Book Review: Revival by Stephen King




384 PAGES 



A spectacularly dark and electrifying novel about addiction, religion, music and what might exist on the other side of life.

In a small New England town, in the early 60s, a shadow falls over a small boy playing with his toy soldiers. Jamie Morton looks up to see a striking man, the new minister, Charles Jacobs. Soon they forge a deep bond, based on their fascination with simple experiments in electricity.

Decades later, Jamie is living a nomadic lifestyle of bar-band rock and roll. Now an addict, he sees Jacobs again – a showman on stage, creating dazzling ‘portraits in lightning’ – and their meeting has profound consequences for both men. Their bond becomes a pact beyond even the Devil’s devising, and Jamie discovers that revival has many meanings.

This rich and disturbing novel spans five decades on its way to the most terrifying conclusion Stephen King has ever written. It’s a masterpiece from King, in the great American tradition of Nathaniel Hawthorne and Edgar Allan Poe.


In one way, at least, our lives are really like movies.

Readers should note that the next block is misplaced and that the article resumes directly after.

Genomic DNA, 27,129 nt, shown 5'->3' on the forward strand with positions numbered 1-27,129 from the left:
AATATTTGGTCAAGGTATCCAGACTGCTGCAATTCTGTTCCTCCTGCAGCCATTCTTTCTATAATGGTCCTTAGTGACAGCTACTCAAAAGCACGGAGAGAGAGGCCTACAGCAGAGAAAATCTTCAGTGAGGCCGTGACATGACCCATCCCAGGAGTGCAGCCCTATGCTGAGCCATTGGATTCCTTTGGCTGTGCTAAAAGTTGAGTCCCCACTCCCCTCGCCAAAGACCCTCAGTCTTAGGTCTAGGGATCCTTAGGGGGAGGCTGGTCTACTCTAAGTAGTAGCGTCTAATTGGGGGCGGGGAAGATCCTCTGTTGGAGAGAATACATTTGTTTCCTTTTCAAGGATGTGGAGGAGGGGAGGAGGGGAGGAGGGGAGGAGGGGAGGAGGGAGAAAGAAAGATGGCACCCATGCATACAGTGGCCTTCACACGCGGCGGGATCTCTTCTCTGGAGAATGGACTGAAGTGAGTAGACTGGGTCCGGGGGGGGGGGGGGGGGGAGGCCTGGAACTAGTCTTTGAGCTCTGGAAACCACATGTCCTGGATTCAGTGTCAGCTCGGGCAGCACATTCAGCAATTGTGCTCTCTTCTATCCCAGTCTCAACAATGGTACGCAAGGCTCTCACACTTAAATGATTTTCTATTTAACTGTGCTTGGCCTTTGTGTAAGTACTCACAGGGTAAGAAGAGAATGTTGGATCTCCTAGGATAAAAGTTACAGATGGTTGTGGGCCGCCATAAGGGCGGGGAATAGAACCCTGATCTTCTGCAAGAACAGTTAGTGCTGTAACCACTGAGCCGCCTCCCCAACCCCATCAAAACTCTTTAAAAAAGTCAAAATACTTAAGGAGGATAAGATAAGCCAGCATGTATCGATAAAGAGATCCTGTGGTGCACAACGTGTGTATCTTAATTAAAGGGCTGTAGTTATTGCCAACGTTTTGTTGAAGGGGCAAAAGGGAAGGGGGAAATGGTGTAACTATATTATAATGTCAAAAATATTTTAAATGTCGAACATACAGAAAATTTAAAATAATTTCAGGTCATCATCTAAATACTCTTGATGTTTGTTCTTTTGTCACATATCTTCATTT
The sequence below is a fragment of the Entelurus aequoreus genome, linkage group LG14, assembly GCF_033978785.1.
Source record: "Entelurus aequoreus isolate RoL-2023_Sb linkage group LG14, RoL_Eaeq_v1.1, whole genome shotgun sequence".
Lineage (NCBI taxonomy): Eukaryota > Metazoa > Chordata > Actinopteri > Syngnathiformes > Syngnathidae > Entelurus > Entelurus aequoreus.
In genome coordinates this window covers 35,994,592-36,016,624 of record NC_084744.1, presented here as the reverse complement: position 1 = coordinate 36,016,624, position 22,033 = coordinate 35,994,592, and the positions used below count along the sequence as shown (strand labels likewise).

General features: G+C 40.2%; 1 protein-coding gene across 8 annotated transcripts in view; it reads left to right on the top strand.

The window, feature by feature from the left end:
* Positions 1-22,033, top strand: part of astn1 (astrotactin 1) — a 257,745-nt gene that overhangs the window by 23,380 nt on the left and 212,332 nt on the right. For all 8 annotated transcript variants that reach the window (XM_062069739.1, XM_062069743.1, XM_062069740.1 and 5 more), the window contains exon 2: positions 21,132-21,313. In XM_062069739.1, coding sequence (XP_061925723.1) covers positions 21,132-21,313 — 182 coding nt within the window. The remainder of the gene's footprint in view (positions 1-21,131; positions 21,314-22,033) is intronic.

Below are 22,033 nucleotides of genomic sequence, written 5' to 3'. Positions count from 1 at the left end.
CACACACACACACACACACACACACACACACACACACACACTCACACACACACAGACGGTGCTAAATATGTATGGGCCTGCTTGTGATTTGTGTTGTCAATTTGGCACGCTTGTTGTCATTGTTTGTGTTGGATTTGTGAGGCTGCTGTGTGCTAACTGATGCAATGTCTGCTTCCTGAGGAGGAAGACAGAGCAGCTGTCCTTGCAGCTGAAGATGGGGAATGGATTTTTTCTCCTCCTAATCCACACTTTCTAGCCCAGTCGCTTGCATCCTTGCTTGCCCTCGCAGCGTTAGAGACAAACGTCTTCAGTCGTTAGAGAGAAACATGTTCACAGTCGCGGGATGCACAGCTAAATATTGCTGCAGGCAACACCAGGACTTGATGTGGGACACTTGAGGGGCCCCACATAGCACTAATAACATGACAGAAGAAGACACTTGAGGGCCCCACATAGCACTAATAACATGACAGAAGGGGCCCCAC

Revival was a huge disappointment, even more so than King’s other 2014 novel, Mr Mercedes. I expected great things of this novel. Revival sounded right up my street. The first issue I have is that it takes ages to get anywhere. King waffles on for over a hundred pages telling us absolutely everything about James’s life including his rock ‘n’ roll days and drug addiction. Some of it was interesting but only a tiny amount. Most of it was tedious and unnecessary back story. Charles Jacobs is likable character at first and I felt emotional when personal tragedy makes him turn his back on God. King gives very little detail about how he became the demented madman he is at the end and I just don’t buy what is revealed. King gloss over this a little too much for my liking. And don’t even get me started on the ending. Revival goes all Lovecraftian but in an OTT and quite frankly ridiculous way. There’s absolutely no build up to what happens – King just has a severe case of Cluthou Mythos diahorrea. I wouldn’t mind if there had been hints things would veer in this direction or if the whole novel had been seeped in the world of the Great Old Ones. The way King injects this plot device is just awful. I enjoyed very little in Revival. King may be losing his touch and I’m not sure I can be bothered reading him anymore.




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